Prominent guests transported by horse-drawn carriage
The beautiful horses, carriages and well-dressed coachmen are a natural part of the cityscape in Jerez, where they are well-known among the locals. As a tourist, however, you can’t get a ride in one of the famous carriages, that’s only for the city’s official guests. Jerez City Council has some of FREAAS’ horse-drawn carriages at its disposal, which takes visitors on tours of the city when the council is hosting. The event is clear proof that FRAAE is one of the city’s most important landmarks, which they are proud to showcase.
There are shows every Tuesday and Thursday and selected Saturdays at 12 noon. It is a good idea to book tickets in advance.
There are several types of tickets, where you can see shows, visit the main school building, the palace where courses and receptions are held, workshops, stables and museums, as well as tour the stables and watch horses and riders train.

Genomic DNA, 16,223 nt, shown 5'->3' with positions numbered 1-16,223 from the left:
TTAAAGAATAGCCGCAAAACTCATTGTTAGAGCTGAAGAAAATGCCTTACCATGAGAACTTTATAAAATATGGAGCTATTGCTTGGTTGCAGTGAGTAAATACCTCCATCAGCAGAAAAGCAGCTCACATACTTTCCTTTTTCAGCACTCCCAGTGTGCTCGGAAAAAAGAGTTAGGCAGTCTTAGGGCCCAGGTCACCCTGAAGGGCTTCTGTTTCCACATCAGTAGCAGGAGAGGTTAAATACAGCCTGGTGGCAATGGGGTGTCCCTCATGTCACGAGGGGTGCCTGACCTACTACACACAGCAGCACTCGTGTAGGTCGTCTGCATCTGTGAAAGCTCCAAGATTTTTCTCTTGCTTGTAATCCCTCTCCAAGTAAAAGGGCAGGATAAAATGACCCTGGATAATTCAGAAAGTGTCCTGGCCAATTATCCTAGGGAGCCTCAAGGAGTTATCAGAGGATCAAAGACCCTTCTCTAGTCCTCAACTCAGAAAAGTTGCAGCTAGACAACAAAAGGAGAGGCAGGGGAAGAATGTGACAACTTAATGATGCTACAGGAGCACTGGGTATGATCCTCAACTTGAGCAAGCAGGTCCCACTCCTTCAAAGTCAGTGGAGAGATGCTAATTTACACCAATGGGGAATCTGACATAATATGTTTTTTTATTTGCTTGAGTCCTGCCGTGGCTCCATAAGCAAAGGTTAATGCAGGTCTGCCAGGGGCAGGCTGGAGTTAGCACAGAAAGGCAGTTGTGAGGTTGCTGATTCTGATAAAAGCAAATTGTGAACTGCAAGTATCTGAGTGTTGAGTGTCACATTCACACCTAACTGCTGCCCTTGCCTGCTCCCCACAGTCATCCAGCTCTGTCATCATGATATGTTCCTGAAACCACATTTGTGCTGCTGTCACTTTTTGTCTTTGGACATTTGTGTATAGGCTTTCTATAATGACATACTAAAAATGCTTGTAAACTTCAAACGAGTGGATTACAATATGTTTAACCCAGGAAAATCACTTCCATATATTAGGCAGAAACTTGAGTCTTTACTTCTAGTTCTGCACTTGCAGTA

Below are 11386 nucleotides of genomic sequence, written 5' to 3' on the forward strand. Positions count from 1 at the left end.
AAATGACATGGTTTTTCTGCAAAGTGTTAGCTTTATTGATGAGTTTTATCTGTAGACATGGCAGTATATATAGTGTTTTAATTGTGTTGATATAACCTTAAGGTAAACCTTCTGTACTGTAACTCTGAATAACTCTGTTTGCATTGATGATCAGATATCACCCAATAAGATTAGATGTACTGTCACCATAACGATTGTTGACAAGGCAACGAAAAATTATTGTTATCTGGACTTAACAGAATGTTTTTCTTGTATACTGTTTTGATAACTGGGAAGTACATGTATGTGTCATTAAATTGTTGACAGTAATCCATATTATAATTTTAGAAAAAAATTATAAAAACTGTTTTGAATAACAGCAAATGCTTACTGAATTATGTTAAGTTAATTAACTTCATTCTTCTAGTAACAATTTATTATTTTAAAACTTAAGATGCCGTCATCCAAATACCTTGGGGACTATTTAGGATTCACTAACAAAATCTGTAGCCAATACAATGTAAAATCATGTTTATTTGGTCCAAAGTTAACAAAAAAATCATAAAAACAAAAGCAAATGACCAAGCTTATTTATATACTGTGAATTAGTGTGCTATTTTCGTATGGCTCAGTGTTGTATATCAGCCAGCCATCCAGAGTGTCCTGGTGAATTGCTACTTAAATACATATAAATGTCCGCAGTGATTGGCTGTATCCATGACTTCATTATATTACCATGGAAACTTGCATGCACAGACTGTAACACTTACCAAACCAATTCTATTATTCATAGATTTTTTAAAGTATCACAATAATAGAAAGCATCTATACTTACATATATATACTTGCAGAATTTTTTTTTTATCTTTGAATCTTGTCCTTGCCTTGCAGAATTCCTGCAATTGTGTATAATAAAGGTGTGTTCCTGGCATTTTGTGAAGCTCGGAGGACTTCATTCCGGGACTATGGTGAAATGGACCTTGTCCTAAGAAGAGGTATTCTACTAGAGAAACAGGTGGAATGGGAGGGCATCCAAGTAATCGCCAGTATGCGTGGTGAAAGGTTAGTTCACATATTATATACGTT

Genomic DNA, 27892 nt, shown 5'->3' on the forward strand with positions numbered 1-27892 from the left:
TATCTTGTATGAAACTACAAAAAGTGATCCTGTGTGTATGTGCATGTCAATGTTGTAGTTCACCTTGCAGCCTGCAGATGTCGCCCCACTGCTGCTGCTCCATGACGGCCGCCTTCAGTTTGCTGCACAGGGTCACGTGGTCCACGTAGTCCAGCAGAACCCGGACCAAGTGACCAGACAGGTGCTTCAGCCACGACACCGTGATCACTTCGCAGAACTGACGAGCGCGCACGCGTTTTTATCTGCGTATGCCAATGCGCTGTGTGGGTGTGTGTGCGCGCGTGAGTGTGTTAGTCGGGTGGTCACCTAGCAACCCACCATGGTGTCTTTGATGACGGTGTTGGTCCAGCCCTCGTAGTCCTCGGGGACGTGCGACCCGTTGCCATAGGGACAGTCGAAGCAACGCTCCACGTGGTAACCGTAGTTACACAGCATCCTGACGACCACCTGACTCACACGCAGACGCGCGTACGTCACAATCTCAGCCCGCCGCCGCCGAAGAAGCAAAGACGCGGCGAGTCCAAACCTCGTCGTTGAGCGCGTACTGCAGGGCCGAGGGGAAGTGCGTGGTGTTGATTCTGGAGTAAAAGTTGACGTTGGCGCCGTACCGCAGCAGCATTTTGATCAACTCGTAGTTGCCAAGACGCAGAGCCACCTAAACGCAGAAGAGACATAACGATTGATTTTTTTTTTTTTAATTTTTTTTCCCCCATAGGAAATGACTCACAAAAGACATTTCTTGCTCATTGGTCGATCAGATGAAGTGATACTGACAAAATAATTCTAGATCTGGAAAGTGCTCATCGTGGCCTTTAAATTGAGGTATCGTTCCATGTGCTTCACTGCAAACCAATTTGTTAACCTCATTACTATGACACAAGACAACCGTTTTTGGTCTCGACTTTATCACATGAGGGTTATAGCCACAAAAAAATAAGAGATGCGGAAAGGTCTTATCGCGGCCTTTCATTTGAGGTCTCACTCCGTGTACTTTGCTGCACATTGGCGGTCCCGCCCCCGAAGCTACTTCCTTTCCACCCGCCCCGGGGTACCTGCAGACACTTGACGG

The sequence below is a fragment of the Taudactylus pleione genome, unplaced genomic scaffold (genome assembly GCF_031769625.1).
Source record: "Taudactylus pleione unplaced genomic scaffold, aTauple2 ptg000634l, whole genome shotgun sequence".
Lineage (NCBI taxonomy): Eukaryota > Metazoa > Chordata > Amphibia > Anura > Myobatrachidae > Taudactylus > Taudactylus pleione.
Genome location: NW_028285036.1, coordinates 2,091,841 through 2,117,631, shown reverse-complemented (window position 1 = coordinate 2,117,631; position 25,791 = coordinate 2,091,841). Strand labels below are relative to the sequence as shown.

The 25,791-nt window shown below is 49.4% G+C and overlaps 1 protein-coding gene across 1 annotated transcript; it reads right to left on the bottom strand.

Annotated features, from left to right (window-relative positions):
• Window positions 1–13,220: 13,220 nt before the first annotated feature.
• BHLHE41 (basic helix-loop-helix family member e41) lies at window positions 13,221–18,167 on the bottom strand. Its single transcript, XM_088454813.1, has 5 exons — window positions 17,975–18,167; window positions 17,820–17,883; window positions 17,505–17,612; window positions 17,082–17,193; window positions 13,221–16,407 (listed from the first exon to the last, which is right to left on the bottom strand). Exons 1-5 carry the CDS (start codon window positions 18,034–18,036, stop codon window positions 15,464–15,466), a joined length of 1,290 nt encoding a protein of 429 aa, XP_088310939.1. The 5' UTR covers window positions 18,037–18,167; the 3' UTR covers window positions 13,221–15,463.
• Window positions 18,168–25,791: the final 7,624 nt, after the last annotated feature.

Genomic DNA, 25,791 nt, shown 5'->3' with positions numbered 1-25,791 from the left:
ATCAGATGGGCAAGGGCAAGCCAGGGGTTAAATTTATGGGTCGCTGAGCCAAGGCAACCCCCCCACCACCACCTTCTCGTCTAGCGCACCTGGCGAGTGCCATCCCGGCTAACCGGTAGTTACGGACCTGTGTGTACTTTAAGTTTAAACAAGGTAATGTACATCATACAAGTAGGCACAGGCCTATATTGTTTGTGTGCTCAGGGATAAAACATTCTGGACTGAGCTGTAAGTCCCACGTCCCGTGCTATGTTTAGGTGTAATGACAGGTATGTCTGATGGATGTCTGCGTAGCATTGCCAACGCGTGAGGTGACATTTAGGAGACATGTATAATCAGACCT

The Royal Andalusian Riding School
- The Real Escuela Andaluza del Arte Ecuestre was recognised by then Prince Juan Carlos with a prestigious award in 1973, shortly after which the public could see the Andalusian horses dance for the first time.
- In 1987, King Juan Carlos became the chairman of the board and the school was given the title of “Royal Riding School”.
- The stables can accommodate 60 horses and the school has its own veterinary clinic.
- It takes 4 years to become a trained RAAE rider. 2 new students are admitted each year.
- The RRAE runs courses for riders, carriage drivers, harness and saddle makers and clinical assistants.